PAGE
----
• Good for concentrating fluids and large volume FNA material essentially using an a combination of surface tension and an incline type method of specimen concentration
  • Technically more challenging than simple incline concentration methods, but may concentrate the FNA material within a smaller area on the slide for ease of screening and examination

Technique:
  • A slide with the droplet of FNA material (the "non spreader" slide) is held up (drop facing you and with the non frosted end pointed at small angle down towards the floor) by using your non dominant hand by holding the frosted end pinched between your thumb and index finger and with the remaining finger tips of this hand supporting the back of the slide
  • A second slide, called the "spreader slide", is then brought up with the dominant hand by grasping it by the upper edge of the long axis near the frosted end by pinching between the thumb, index and third finger to a position that is parallel to the "non spreader" slide with the frosted ends facing each other
  • Keeping this parallel orientation, the non frosted end of the "spreader slide" is used to form a 45 degree, hinge like contact between the "non spreader" slide below the specimen droplet
  • "Spreader slide" is slid up into the FNA droplet pool (while still maintaining the hinge like contact) and paused until the material spreads along its edge
  • "Spreader slide" is then pushed down the surface of the "non spreader" slide (which is held steady) to about the middle lower end while keeping the parallel orientation of the two slides
  • The spreader slide is removed and what is left is a line of fluid material on the "non spreader slide"
  • The "non spreader slide" is then quickly inverted so that the fluid runs from the line of material towards the frosted end
  • The now concentrated line of material on the "non spreader slide" is then smeared up towards the non frosted end of the "non spreader slide" using the One step method
  • There will be some material left on the distal edge of the "spreader slide" that may be recovered by spreading on another clean slide using the Two step pull method
Modified two step method for concentration
General:
  • Good for concentrating fluids of large volume FNA material (up to 0.5 mL) using a wick and spreader slide method of concentration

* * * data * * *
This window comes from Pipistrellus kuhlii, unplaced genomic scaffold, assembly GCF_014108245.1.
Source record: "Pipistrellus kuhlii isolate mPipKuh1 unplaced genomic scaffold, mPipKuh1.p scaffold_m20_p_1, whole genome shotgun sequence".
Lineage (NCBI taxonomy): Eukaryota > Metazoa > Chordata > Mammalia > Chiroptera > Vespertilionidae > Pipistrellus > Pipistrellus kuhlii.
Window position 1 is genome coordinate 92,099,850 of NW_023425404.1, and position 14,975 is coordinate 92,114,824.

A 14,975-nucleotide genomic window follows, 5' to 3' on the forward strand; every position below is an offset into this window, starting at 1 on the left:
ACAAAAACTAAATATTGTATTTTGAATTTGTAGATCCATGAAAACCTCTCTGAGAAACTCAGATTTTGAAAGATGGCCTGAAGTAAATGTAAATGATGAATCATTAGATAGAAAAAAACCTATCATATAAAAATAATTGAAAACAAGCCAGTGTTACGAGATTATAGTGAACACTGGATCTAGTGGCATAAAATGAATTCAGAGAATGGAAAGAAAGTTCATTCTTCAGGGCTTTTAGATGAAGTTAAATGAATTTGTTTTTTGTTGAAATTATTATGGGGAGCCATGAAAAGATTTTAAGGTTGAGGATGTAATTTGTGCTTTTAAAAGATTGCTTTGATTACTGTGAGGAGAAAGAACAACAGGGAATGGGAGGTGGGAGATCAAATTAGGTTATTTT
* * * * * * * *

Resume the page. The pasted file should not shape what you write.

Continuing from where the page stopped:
• Technically more challenging than simple wick concentration methods but may have the advantage of concentrating the FNA material within a smaller area on the slide for ease of screening

Technique:
  • The slide with the expressed fluid droplet of FNA material is allowed to sit on the table for a few seconds in order to allow the cells to sediment
  • The slide is then picked up slowly by holding it parallel to the floor by using the non dominant hand with the frosted end pinched between your thumb, index and middle finger
  • Using your dominant hand a piece of gauze is placed along the long axis of the slide with the fluid droplet
  • The slide with the fluid droplet is then gently rotated in the direction of the gauze and the fluid on the slide should flow and wick into the gauze
  • After a few seconds the gauze is removed and discarded
  • A second slide, called the "spreader slide", is then brought up with the dominant hand by grasping it at the frosted end by pinching between the thumb, index and third finger to a position that is parallel to the "non spreader" slide with the frosted ends facing each other
  • Keeping this parallel orientation, the non frosted end of the "spreader slide" is used to form a 45 degree, hinge like contact between the "non spreader" slide below the concentrated specimen
  • "Spreader slide" is then slid up through the concentrated specimen pool (while still maintaining the hinge like contact) towards the frosted end which will carry the material along its edge
  • The spreader slide is removed and what is left is a line of concentrated material on the "non spreader slide"
  • The concentrated line of material may then be smeared using the One step or the Two step pull method
  • Any material left on the distal edge of the "spreader slide" may be recovered by spreading on another clean slide using the Two step pull method
Method(s) for dividing a single smear into several smears
General:
  • Excellent for semisolid and large volume FNA material
  • Employed when too much FNA material is expressed onto a single slide and helps avoid making overly thick smears
  • Multiple slides may be produced that have smear material for evaluation

Technique #1:
  • Essentially a combination of the Pop off method followed by smear making using the One step or the Two step pull method
  • The slide with the droplet of FNA material is held up essentially parallel to the floor using the non dominant hand by holding the frosted end pinched between your thumb and index finger and with the remaining finger tips of this hand supporting the back of the slide
  • A second slide is then brought up with the dominant hand, grasping it by the frosted end pinched between the thumb and index finger and third finger, and holding it in a perpendicular position over the bottom slide containing the droplet